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Gonzaga’s one-game-at-a-time approach focuses on Syracuse in Sweet 16

Gonzaga guard Silas Melson kicks a fast break into high gear against Utah at the Pepsi Center, March 19, 2016 in the Zags’ NCAA Second Round win in Denver, Col. (Dan Pelle / The Spokesman-Review)

Silas Melson aced the one-game-at-a-time pop quiz.

A half hour after Gonzaga dusted Utah 82-59 on Saturday in an NCAA tournament second-round mismatch, the sophomore guard was quizzed about the Zags’ next opponent, admittedly an unfair question since Middle Tennessee and Syracuse didn’t meet until Sunday.

“Whoever steps in front of us,” Melson said.

You honestly don’t know? Melson shook his head no.

“Our theme the whole year has been next game,” Melson said. “You make a turnover, next play. Lose a game, next game. Win a game, next game. That’s what we’re going for.”

The 11th-seeded Zags on Sunday learned their next game will be against No. 10 seed Syracuse in the Sweet 16 on Friday in Chicago.

“We pay attention but honestly it doesn’t matter,” freshman point guard Josh Perkins said. “The way we’re playing right now I wouldn’t want to play us.”

Perkins and Melson, the two youngest Zags in the rotation, sound a lot like the veteran players and the coaching staff in directing their full attention on the next opponent.

“It’s not hard at all because you win or go home,” Perkins said. “You have to focus on the task at hand and we’ve done a great job with these last two games.”

There was hardly a hint of a comeback by either Seton Hall or Utah against the Zags, who earlier this season struggled to protect double-digit leads in the second half. Gonzaga led for nearly 77 of the 80 minutes and trailed for only 2:13.

“We’re on a roll, everybody is loving it and we don’t want it to end anytime soon,” senior guard Kyle Dranginis said. “I’m ready to play another 40 right now.”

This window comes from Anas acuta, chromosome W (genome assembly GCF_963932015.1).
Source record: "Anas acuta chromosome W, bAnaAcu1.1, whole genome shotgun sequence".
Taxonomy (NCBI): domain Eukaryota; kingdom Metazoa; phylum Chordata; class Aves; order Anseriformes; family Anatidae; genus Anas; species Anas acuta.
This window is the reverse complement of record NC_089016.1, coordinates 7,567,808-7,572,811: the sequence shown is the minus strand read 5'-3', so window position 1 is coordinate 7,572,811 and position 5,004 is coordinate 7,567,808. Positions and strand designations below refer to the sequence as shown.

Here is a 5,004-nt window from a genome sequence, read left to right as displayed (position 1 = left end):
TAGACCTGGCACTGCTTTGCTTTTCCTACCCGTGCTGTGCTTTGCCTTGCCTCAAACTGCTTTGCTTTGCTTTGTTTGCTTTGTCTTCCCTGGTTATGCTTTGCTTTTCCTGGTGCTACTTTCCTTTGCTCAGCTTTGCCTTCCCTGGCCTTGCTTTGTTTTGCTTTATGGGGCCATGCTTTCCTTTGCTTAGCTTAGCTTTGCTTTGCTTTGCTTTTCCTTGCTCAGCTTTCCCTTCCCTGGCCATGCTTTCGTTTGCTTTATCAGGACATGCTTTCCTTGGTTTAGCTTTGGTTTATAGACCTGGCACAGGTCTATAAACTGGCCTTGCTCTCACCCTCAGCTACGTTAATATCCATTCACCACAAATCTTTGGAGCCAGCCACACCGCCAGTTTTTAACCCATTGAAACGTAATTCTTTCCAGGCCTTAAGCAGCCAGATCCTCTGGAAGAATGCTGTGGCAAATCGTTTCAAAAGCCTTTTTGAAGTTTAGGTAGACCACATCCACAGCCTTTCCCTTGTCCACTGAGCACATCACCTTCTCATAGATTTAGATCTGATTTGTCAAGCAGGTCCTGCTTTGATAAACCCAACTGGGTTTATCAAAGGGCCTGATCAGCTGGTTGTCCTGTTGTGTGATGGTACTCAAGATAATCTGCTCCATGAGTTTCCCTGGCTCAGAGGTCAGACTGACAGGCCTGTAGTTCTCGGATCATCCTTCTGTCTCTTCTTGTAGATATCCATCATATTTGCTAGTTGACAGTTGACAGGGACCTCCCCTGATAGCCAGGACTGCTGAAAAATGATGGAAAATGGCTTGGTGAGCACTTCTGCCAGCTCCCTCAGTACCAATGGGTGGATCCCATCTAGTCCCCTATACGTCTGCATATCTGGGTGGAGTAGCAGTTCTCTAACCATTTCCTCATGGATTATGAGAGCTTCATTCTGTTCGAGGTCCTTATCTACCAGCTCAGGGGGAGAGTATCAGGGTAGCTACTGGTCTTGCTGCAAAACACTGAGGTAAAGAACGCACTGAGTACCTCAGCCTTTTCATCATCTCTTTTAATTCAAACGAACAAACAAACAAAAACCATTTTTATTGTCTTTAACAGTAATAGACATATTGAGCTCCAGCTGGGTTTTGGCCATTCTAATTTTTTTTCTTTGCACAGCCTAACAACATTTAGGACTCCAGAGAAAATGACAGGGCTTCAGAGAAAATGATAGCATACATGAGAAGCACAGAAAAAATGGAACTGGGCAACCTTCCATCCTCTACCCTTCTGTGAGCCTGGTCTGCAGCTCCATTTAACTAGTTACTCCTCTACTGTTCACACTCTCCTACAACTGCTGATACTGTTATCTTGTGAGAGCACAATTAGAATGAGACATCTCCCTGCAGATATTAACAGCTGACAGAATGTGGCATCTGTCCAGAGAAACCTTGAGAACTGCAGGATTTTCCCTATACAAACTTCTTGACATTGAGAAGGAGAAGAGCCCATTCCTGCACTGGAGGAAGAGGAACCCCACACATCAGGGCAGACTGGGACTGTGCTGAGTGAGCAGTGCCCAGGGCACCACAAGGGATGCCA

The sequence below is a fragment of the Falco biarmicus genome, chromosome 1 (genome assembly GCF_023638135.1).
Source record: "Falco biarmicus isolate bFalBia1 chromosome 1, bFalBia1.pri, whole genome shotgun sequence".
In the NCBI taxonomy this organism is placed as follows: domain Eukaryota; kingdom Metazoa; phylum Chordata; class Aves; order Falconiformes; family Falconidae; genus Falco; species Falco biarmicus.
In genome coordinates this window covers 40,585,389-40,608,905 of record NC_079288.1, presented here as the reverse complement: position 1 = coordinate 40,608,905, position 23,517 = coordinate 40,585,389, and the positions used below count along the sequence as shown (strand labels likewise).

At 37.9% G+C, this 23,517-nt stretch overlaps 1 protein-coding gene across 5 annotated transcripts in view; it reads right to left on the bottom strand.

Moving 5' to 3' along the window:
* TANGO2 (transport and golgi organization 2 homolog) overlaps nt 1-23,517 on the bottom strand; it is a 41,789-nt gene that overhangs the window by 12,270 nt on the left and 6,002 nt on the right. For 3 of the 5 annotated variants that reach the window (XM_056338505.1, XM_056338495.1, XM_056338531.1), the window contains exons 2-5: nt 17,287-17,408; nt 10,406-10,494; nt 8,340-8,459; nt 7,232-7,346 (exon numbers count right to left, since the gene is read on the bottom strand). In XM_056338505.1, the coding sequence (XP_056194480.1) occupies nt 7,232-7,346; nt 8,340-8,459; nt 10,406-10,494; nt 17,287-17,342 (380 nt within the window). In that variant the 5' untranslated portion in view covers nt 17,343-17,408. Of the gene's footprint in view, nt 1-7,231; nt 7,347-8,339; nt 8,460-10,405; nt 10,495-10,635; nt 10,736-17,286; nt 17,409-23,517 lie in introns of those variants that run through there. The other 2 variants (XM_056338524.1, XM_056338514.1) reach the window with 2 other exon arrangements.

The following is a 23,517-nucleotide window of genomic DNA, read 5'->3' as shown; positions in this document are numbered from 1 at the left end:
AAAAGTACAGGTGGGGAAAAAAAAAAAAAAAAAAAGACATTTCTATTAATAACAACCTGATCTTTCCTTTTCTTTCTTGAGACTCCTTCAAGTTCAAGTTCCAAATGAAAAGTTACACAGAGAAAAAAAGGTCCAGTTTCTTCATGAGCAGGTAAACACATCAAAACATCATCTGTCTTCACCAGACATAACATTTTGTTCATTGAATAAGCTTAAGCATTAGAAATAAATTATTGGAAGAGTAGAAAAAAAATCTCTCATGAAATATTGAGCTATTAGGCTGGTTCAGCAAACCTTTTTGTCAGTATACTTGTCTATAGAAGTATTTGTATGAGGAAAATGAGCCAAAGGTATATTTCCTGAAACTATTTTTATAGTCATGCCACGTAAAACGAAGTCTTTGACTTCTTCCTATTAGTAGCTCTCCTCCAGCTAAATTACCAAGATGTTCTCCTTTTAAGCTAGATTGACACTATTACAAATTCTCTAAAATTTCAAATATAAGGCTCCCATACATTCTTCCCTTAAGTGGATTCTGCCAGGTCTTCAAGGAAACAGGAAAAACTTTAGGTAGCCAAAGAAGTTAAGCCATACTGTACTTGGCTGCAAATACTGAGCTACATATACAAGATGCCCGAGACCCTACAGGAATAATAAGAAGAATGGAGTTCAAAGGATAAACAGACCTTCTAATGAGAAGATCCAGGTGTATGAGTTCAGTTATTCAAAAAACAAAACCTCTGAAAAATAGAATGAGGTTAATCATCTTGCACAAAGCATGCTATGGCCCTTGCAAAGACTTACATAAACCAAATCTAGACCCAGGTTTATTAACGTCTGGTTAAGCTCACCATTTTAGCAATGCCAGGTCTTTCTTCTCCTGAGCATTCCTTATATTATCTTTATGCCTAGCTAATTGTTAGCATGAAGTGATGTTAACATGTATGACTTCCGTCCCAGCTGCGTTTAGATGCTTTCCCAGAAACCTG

Asked how far the Zags can go, Dranginis mentioned the future and the present.

“We can go all the way the way we’re playing right now, the confidence we have in each other, the trust we have in each other,” he said. “We’re feeling great. One game at a time, but we’re feeling really good.”

Late growth spurt

The Zags have made huge strides since falling to visiting Saint Mary’s on Senior Night on Feb. 20.

“We could have collapsed right then,” senior forward Kyle Wiltjer said. “But we just continued to work hard and listen to the coaches.”

Gonzaga has won seven straight games, for a variety of reasons.

“It’s everything,” assistant coach Brian Michaelson said following the rout over Utah. “It’s the growth of the confidence of the guards, it’s the way we’re shooting the ball, it’s attention to detail. Earlier in the year we were hitting some coverages and missing some coverages. Tonight it was perfect. I think our effort was good all year but it fluctuated a little bit. There was no fluctuation tonight.

“It’s (players) sticking with it. But it’s hard not to say it’s those guards playing so well and with so much confidence. Domas (Sabonis) and Wiltjer have continued to get better. Wiltjer has taken leaps and bounds on the defensive end and rebounding, and that’s probably been a huge thing, but those two have been scoring the ball all year. Domas has been a walking double-double all year. Those guards are showing up every night.”

Edwards improving

Reserve center Ryan Edwards played seven minutes in the two games in his return from an MCL injury suffered during the WCC tournament. He logged five minutes against Seton Hall and two versus Utah. The Zags used a four-guard set during one stretch against the Utes.

“It’s a lot better for sure,” Edwards said.